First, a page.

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Skylogic (www.skylogic.com) is one of my favorite corporate names. It combines the dreamy, poetic quality of the skies above us, with the grace and grounded quality of that most splendidly vital “output” of the human species: logic.
Skylogic is the broadband subsidiary of Eutelsat, the earth’s third largest satellite operator. Paris-based Eutelsat, through its subsidiary, has 27 satellites orbiting overhead and earns $1.48 in revenues. Today it grasps the potential of using satellites to cure the multi-pronged issues poking at a scab we call “the digital divide.” It believes it has a business model that will address the issue. However as its Director of Strategy Yohann Leroy notes, “The digital divide is not exclusive to the developing world. In our view it exists within mature economies as well as those considered underdeveloped.” This is a point that is often overlooked. But it is a fact. There are large underserved communities throughout North America and Europe. 15 million homes in North America, for example. More in Europe. Fiber does not do the job and, as result, the communities suffer.
This is being addressed, or will be in time. By 2014 nearly US$5B in assets will have been invested to provide a new technology into the sky in order to reach the underserved cost-effectively. Eutelsat was the first in Europe to make this gamble. It launched a new type of satellite with something called a Ka-band capacity. The satellite, appropriately, is called KA-SAT. Not as romantic as Skylogic, but it does not matter. While other satellites have Ka-band capacity in varying degrees, and a Canadian satellite (Anik) is the pioneer in this field, with some service over North America, KA-SAT is the first of what is expected to be several high-throughput satellites offering broadband service to consumers and businesses in Europe, the Middle East and Africa.
I won’t bore you with the technical explanations of why this satellite and its Ka-band is different. Leave it to say that for the first time satellites will be able to provide something which ViaSat CEO, Mark Dankberg, whose company is preparing a $400 million satellite for launch in the American market next month, calls “DSL in the sky.” In short, with these new satellites broadband is slowly but surely going to be available everywhere. As ICF has said, the key to building a global movement of intelligent communities is to ensure that the “Middle of Nowhere” is soon to be no more. Ka-band is another step.
As many of you know, ICF was founded by the three of us under the auspices of a satellite industry trade association. However, the industry does not get the credit it deserves for transforming the human community and experience.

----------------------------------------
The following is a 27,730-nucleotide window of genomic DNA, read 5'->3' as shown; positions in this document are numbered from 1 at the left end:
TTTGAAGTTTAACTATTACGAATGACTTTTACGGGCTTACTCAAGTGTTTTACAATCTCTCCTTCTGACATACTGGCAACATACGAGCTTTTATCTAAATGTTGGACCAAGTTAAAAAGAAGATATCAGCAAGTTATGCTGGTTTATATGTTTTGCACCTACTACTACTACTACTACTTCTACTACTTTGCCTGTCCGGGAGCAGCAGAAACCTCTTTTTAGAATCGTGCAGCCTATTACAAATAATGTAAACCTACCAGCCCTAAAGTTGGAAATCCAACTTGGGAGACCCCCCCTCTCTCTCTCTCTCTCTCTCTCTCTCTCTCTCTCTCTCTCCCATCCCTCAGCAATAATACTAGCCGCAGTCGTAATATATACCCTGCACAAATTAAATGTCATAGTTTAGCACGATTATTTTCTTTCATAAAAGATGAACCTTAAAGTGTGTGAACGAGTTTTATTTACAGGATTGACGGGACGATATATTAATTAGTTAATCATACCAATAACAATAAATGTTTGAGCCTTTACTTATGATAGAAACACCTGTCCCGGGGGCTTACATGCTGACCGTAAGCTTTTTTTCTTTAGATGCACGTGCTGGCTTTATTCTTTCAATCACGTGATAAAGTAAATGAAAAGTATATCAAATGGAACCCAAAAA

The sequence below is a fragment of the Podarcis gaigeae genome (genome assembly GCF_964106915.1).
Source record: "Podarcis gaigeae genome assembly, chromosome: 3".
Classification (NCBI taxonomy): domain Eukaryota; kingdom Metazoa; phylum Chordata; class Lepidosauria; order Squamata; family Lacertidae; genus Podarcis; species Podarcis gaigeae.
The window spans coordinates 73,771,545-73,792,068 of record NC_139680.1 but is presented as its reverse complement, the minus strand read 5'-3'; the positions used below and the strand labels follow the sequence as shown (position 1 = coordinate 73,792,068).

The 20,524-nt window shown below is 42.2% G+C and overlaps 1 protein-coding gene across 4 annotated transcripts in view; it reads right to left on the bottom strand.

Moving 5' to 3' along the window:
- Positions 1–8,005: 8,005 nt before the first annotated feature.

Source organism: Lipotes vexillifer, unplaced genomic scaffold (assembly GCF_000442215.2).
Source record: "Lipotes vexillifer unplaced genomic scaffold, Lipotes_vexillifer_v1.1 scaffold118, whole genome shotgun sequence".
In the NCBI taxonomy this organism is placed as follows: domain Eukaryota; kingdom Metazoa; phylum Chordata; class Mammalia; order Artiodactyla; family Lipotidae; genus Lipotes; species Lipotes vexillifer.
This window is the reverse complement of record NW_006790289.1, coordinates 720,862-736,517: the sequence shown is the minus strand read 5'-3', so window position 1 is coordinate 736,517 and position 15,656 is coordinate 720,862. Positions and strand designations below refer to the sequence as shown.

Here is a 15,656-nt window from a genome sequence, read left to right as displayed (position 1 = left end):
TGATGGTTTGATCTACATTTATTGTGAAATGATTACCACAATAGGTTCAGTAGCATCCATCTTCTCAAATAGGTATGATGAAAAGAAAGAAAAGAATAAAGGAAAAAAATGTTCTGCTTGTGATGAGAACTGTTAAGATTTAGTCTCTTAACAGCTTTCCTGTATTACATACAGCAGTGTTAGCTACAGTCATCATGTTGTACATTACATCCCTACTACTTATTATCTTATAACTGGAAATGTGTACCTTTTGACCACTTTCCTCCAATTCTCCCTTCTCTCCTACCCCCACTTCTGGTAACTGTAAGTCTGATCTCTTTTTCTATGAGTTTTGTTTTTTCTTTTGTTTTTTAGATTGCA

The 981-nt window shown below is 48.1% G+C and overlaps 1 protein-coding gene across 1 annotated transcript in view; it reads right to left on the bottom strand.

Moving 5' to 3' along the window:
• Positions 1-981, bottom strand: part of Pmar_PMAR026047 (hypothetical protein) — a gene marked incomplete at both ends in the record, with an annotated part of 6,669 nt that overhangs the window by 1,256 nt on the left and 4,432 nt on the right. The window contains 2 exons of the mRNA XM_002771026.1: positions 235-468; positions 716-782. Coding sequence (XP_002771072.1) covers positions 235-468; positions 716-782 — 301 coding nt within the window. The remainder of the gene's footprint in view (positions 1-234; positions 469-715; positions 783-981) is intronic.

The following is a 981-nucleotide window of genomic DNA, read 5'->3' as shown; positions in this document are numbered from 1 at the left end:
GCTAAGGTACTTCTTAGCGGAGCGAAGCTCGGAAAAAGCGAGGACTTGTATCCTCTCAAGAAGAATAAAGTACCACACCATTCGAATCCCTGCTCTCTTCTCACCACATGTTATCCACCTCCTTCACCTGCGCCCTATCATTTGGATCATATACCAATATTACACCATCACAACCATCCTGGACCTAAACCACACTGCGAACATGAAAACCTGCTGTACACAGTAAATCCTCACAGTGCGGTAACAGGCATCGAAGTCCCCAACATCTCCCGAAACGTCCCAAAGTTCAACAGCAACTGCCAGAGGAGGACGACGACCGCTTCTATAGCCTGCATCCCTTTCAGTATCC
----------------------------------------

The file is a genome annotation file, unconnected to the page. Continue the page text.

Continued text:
Fifty-four years after the launch of Sputnik, which symbolically ushered in the “flat world” of hyper communications that we know today, the satellite industry, dominated by engineers and the financial sector has lost its romance. Strong cashflow and balance sheets on the part of satellite operators has taken the edge from this incredible industry. Satellites are Google in orbit, but nobody gets that right now. But satellites play a role in everything we do. The industry has reached more of its potential than anyone ever imagined. Cable TV and the cellular industry, along with the Internet, cannot not function without satellites. Airplanes, the environmental sciences and the ability to harvest the earth would be mysteries on drawing board were it not for these spindly, orbiting “birds.” Missions like Polarsat, which observe the polar ice caps in order to measure global warming trends, are unthinkable by fiber. Today, over half of America’s farmers whose lands are valued at over US$250,000 use the Internet to guide their business and distribute resources. Many of these applications are on tractors and machines in the fields. Guess where they get their data? Right. I am just scratching the service.
However, the industry has become like the airlines. It may be so seamlessly efficient that it is forgotten. It is, please forgive me, boring to most. I am not writing to damn the industry. Quite the opposite. I love it. But it is in need of a facelift. It has been able to escape the acidic, but honest observation of Warren Buffett, who quipped, “Build your company to be idiot-proof, because someday an idiot will run it.” There are no idiots putting satellites into space. Honorable people run things in this industry, but perhaps too much logic has clouded the sky.
Let me clear the skies when it comes to satellites: the Intelligent Community movement sees Ka-band as important. Because of its ability to deliver larger chunks of capacity and bandwidth anywhere, and cheaply, it is a key which unlocks a new era for many struggling communities. In the not too distant future Ka-band satellites and service may enable communities that have never before been able to approach intelligent Community status to do so. They provide capacity and access. Access is the key. As we know from ICF’s first indicator, the availability of broadband makes many things possible.
Possibilities for a community is the logic of the sky.